Help support

ConfederateVets accepts Bitcoin donations at: 1No4KgLG2UVn3WeELuoL7weBgKzQZQqefn

Search for soldier.

Last Name



Browse by Last Name


About Us
E-Mail Comments

More Information on Names in Article
Shofner Small

Obituary of Robert J. Small, Mulberry, Tennessee.

At Mulberry, Tenn., on August 25, 1914, Robert J. Small, a gallant veteran of the Confederacy and a prominent citizen of this community, passed over the river to the "bivouc on Fame's eternal camping ground."

Responding to the call of the Southland, though but a boy, "Bob" Small enlisted in Company D, 8th Tennessee Regiment, Cheatham's Division, and participated in all its battles until the surrender. At Murfreesboro this regiment went into action with four hundred and thirty-six men and sustained a loss of three hundred and one killed and wounded, including its colonel and every commissioned officer. The charge in this engagement was made across a mile of open fields under a desolating fire. A six gun battery was captured and the Federal line swept away by their irresistable onset. The percentage of loss of the 8th Tennessee was greater than that of any other regiment during the war, save that of a North Carolina regiment in Pickett's charge at Gettysburg, and much larger than that in the famous "Charge of the Light Brigade" at Balaklava. Ever thereafter it was known as the "Bloody Eighth." At Chickmauga, Missionary Ridge, in the long campaign to Atlanta, and in the sanguinary battles around that city the "Bloody Eighth" gathered new laurels. In the feraful and disastrous battle of Franklin, that awful "Valley of Death," the intrepid boys of the 8th Tennessee, after a charge of a mile under murderous fire, fought the Federals across the earthworks with bayonets and clubbed guns. It was here that "Bob" Small mounted the ramparts, killed two of the enemy with a repeating rifle, and regained his side of the breastworks uninjured.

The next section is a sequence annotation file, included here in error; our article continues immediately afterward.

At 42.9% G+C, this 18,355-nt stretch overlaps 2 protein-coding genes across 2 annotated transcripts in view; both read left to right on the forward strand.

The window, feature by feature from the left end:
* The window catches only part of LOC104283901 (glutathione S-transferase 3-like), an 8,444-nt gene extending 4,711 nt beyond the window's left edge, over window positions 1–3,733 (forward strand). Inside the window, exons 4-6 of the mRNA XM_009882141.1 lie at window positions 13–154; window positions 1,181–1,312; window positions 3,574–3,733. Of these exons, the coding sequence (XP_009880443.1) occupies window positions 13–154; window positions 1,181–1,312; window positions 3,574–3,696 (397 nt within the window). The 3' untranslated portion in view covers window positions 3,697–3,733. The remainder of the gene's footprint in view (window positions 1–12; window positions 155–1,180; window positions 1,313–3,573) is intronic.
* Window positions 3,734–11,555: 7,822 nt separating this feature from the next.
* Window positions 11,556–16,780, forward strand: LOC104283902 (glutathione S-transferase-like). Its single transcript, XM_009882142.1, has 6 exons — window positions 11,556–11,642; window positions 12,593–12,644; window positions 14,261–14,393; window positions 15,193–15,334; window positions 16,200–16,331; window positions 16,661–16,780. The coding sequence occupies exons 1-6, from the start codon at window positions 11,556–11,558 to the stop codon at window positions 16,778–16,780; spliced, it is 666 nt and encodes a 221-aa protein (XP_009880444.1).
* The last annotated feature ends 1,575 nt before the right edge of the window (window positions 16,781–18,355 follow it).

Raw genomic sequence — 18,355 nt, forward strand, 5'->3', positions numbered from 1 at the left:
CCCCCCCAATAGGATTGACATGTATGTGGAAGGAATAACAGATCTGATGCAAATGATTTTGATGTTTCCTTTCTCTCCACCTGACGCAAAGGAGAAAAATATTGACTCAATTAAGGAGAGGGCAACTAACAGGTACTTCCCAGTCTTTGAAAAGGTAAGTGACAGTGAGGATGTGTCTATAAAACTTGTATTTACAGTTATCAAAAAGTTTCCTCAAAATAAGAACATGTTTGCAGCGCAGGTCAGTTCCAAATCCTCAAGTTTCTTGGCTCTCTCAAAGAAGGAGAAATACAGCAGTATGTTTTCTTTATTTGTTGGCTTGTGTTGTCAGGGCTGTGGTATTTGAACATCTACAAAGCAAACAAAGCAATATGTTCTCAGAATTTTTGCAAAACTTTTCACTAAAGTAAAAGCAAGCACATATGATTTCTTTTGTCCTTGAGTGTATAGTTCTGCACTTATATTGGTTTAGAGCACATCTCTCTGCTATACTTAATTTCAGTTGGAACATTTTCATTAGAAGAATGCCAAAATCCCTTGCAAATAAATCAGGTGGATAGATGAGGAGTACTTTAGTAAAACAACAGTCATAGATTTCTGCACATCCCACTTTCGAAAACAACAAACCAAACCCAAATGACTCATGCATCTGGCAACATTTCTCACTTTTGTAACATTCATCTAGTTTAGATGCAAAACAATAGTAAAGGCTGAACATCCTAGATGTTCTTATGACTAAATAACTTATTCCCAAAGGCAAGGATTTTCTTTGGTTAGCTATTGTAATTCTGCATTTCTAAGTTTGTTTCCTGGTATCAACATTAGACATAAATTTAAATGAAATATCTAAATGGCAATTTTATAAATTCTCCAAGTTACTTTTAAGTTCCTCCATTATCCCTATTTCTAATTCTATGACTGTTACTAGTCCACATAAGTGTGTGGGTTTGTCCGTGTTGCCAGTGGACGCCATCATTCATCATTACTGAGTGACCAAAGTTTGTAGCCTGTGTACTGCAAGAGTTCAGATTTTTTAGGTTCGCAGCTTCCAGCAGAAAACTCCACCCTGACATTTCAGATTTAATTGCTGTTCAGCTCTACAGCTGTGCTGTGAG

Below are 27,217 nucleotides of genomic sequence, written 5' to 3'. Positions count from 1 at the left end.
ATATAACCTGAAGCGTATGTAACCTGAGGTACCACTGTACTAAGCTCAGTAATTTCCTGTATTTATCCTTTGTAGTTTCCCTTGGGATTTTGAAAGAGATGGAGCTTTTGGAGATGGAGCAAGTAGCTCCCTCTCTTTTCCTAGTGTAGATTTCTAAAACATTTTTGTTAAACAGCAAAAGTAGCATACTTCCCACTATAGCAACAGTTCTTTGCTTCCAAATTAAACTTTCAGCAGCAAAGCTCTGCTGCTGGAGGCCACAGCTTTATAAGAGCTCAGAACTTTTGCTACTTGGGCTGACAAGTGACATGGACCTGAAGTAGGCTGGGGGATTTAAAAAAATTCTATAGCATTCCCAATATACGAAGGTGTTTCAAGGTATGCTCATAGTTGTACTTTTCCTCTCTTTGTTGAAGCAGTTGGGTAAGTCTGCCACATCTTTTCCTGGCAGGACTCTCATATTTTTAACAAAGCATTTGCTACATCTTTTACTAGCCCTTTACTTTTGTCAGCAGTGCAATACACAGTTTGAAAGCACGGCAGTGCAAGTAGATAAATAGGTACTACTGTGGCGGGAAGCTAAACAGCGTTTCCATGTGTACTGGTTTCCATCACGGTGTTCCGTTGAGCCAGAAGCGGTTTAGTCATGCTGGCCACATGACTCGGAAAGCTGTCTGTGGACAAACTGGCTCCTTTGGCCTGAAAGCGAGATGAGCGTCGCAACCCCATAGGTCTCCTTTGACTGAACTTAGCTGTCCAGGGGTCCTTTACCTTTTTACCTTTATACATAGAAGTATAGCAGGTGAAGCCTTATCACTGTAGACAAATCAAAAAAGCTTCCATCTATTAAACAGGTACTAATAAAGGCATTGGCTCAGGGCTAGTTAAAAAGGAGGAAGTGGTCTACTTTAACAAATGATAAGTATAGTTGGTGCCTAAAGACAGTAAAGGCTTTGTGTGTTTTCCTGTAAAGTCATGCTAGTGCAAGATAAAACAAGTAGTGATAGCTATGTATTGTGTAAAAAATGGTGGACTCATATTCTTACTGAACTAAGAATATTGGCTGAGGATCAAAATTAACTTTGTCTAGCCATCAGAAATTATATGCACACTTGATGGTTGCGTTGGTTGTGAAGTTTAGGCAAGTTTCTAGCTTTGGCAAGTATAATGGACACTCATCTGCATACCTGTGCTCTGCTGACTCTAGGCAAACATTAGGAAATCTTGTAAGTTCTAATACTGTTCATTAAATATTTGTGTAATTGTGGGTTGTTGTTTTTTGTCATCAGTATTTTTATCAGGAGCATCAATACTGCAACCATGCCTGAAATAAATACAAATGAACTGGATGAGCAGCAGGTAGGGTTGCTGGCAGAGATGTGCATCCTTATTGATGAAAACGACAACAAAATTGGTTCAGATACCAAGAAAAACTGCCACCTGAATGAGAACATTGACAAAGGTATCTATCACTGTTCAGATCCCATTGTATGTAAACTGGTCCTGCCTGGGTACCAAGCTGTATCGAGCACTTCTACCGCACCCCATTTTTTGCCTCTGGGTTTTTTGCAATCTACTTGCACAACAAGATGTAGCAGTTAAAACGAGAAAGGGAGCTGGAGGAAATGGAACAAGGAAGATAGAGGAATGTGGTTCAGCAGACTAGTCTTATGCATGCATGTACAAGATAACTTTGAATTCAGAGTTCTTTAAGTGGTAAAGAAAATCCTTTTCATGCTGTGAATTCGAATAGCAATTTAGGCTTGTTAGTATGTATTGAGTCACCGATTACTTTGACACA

When the tattered battle flags were furled over a nation prostrate and bleeding, he returned to his home and became an exemplary citizen. His wife, who was Miss Alice Shofner survives him. Gentle, genial, and lovable in his temperment, he was among the "bravest of the brave where all were brave."

SOURCE: Confederate Veteran Magazine, June, 1915.

Promote Your Page Too